On Thursday, CNN announced that independent presidential candidate Robert F. Kennedy Jr. failed to meet the qualifying criteria for the June 27th debate. As a result, the debate, one of two scheduled before Election Day, will exclusively feature President Joe Biden and former President Donald Trump facing off head-to-head.

After CNN’s announcement, marking a significant blow to Kennedy’s independent presidential bid, Kennedy’s campaign criticized the network, alleging that the Biden-Trump debate was “a clear violation of federal law.”

“Presidents Biden and Trump do not want me on the debate stage and CNN illegally agreed to their demand,” said Kennedy in a Thursday statement. “My exclusion by Presidents Biden and Trump from the debate is undemocratic, un-American, and cowardly.”

Kennedy’s campaign reiterated that “if the debate goes forward without Mr. Kennedy, the Kennedy campaign intends to pursue this issue for as long as it takes to obtain justice against these illegal acts.”

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According to CNN debate rules, candidates must achieve 15% support in four approved national polls and secure ballot access in states totaling 270 electoral votes, the threshold for winning the presidency.

As of Thursday’s deadline, Kennedy only had three such polls, from CNN, Quinnipiac University and Marquette University Law School, and less than one-third of the 270 Electoral College votes required.

Unlike the two other minor party candidates, Cornel West and Jill Stein, Kennedy still had a slim chance to qualify for the debate and his campaign had been scrambling for weeks to meet the criteria, nearly succeeding in the polls but lagging far behind in securing the necessary electoral votes.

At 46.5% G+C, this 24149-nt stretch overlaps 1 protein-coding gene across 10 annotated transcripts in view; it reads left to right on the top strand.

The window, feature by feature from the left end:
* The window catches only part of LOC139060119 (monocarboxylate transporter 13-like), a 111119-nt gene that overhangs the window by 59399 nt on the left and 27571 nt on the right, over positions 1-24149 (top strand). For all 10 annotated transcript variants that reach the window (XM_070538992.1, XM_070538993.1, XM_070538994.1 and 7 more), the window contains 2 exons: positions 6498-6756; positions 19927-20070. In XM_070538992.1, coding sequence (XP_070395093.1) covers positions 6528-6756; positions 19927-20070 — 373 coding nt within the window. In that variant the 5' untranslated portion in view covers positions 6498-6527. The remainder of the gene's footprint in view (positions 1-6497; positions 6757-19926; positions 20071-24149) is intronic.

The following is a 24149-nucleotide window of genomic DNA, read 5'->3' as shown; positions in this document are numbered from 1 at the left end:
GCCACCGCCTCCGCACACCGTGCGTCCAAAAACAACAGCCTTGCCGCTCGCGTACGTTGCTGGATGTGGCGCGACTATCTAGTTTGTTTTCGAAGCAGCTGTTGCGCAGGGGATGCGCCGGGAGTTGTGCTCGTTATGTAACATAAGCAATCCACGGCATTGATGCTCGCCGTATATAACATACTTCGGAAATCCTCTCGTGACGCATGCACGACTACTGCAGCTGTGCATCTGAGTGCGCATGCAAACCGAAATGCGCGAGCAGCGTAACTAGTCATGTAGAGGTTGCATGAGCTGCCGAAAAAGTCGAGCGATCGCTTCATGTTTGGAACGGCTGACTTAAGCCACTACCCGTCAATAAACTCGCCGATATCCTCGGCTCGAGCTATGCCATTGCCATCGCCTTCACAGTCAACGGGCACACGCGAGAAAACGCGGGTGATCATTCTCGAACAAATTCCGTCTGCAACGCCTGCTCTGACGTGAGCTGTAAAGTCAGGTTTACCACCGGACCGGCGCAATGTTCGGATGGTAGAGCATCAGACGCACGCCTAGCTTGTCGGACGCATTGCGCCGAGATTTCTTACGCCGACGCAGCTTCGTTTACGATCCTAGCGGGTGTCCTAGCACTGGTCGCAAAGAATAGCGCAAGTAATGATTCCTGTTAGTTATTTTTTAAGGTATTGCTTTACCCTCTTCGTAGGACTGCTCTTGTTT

However, the last chance to qualify hinged on a Fox News poll published Wednesday which indicated only 10% support. Additionally, despite being officially on the ballot in only six states –California, Delaware, Hawaii, Michigan, Oklahoma and Utah – totaling 89 Electoral College votes, Kennedy’s efforts to gain ballot access in over a dozen other states did not bring him any closer to reaching the 270-vote threshold.

Kennedy filed a complaint with the Federal Election Commission (FEC), alleging that CNN “colluded” with Biden and Trump to exclude him from the debate, accusing the network of violating campaign finance laws, a claim the network has denied.

His campaign also announced plans to organize a protest outside of CNN’s New York studios at Hudson Yards on Friday. However, according to a campaign spokeswoman, Kennedy himself does not plan to attend.

Qualifying for the debate would have provided a major boost to Kennedy’s campaign. The first debate between Biden and Trump in 2020 was watched by over 73 million people, offering Kennedy the chance to directly confront his opponents before a large national audience.

However, no third-party or independent presidential candidate has participated in a national debate since 1992, when Ross Perot, a Texas billionaire who self-funded his campaign, achieved enough momentum to join former president George Bush and Gov. Bill Clinton of Arkansas in three debates during the last weeks before the election.

Kennedy’s exclusion from the debate is a setback for his campaign, but it aligns with the shared interest of Biden and Trump, who are worried about losing support to Kennedy and are concerned about his potential influence on the outcome in crucial battleground states.

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